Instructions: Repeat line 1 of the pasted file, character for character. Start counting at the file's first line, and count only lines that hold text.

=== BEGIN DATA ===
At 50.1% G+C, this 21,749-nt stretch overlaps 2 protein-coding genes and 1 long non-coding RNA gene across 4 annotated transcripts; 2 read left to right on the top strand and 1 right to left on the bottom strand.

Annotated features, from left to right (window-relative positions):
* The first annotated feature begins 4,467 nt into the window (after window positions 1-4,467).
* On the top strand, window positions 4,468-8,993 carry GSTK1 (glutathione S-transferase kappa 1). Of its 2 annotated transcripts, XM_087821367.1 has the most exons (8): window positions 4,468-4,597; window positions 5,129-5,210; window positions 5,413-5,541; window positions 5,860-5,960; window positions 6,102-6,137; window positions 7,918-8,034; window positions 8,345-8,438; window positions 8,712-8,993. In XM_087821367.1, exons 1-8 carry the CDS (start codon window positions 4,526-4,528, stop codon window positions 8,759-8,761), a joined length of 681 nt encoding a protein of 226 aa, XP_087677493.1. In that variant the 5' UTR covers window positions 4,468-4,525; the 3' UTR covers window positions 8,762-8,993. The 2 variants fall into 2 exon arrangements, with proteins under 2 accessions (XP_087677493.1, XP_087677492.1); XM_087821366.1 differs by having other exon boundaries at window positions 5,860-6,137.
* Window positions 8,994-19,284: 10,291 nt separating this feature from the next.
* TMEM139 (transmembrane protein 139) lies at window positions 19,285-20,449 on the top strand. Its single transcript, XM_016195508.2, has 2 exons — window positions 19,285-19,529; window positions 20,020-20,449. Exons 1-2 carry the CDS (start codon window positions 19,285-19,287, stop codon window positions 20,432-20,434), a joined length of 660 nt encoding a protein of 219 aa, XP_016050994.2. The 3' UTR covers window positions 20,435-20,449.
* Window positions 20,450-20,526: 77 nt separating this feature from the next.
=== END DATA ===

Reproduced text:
At 50.1% G+C, this 21,749-nt stretch overlaps 2 protein-coding genes and 1 long non-coding RNA gene across 4 annotated transcripts; 2 read left to right on the top strand and 1 right to left on the bottom strand.